Saturday, 9 July 2011

Carbon tax to hit profits and growth and inflation predicted

Carbon tax
Source: The Daily Telegraph

Julia Gillard's carbon tax will create an instant inflation spike, slow the domestic economy's already tepid growth and make a dent in company earnings at a critical time in the nation's recovery from the global financial crisis.

As Labor yesterday received the crucial support of independent Andrew Wilkie to push the tax through parliament, economists said the tax would have widespread ramifications for the economy and investors.
The tax, which is likely to price carbon between $23 and $30 a tonne, will raise $11.5 billion in revenue for the government in the first year. It will take effect from July next year.

The details of the tax and the compensation to households and industry will be released tomorrow in Canberra and are likely to increase opposition to the move.

In a report released yesterday, Citi economists forecast that a carbon tax of $25 a tonne would create a one-off 0.8 per cent hit to headline inflation and could shave 0.5 per cent off the economy's growth. The potential growth blow comes as the Reserve Bank prepares to mark down its forecasts for economic growth this year to just 3 per cent, compared with its earlier call of 4.25 per cent. Citi chief economist Paul Brennan said the government needed to ensure that the carbon tax did not raise inflationary expectations, which could in turn feed through to a bigger than expected rise in the consumer price index.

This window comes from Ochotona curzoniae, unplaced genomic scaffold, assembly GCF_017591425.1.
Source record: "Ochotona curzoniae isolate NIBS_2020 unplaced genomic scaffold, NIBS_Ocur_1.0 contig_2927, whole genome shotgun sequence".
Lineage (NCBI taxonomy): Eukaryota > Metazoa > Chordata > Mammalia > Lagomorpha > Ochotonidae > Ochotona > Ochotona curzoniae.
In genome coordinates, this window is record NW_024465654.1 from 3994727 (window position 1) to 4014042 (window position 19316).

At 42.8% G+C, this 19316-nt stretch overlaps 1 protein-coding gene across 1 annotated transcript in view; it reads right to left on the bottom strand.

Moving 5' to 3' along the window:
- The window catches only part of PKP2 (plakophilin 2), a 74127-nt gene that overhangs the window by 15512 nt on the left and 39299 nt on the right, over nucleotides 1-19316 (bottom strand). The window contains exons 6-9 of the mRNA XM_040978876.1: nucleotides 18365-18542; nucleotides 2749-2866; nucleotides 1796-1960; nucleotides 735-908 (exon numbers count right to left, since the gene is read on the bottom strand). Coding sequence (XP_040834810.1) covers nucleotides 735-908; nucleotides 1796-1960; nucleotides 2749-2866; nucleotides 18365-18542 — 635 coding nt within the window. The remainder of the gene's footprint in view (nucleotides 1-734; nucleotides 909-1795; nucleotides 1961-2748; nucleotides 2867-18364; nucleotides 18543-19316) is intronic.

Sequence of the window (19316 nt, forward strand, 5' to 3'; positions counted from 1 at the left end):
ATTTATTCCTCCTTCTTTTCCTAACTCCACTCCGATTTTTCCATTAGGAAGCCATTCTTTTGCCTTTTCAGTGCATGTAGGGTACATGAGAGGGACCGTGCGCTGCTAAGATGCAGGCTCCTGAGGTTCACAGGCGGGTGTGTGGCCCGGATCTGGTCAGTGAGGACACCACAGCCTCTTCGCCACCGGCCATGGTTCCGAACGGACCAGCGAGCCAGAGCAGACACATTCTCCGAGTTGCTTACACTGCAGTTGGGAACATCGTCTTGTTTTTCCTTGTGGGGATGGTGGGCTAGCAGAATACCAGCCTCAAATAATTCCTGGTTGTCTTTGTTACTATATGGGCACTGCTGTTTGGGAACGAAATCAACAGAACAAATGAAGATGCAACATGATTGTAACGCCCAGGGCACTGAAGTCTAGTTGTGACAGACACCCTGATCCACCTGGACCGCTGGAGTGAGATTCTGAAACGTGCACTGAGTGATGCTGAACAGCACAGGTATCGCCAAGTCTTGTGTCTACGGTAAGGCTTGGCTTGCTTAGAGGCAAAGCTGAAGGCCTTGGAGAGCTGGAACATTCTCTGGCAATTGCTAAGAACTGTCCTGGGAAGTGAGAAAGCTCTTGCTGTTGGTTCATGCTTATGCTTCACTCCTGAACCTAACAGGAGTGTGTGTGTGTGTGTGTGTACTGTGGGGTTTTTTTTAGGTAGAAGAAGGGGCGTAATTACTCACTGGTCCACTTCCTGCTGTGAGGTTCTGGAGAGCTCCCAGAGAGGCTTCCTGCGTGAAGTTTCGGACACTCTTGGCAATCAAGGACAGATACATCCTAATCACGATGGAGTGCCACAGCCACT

"Future increases in the price on carbon would add further to the CPI, but if the adjustment in the price is gradual, as the government appears to be proposing, then the ongoing addition to inflation in future years would be at the margin," Mr Brennan said.

"Of more concern would be whether the carbon tax leads to a change in inflation psychology. It seems unlikely. "The government is proposing compensation for the price rises and if communicated correctly this should negate any ongoing concerns about a sustained increase in inflationary expectations."Mr Brennan said Australia's buoyant terms of trade could be under threat if the nation's major trading partne rs followed suit with similar carbon policies that would lead to a decreased appetite for Australian commodities.

"In the longer term if there is concerted global action to deal with climate change then Australia faces a serious competitive threat, in particular to coal exports," he said. "A high carbon price in major energy-consuming economies would amount to a lower terms of trade for Australia."

A Goldman Sachs analysis found that a $25-a-tonne carbon price, coupled with 90 per cent compensation for trade-exposed companies with high emissions, would reduce ASX 200 earnings per share growth by up to 0.5 per cent in the first year.

A carbon price of $25 a tonne might lead analysts to downgrade their average earnings per share forecasts by up to 5 per cent. Goldman Sachs executive director of equity strategy Hamish Tadgell said energy stocks were most exposed to the carbon tax, but the costs would vary across the sector.

"The ability of the integrated utilities to pass on carbon pricing to consumers will ultimately depend on the regulators in each state," as they set retail prices, Mr Tadgell said. Mr Tadgell said energy companies with emissions above the National Electricity Market average would be hit hardest by the tax. He said the majors, AGL Energy and Origin, had emissions in line with the electricity market average, and this should mitigate the impact of the carbon tax.

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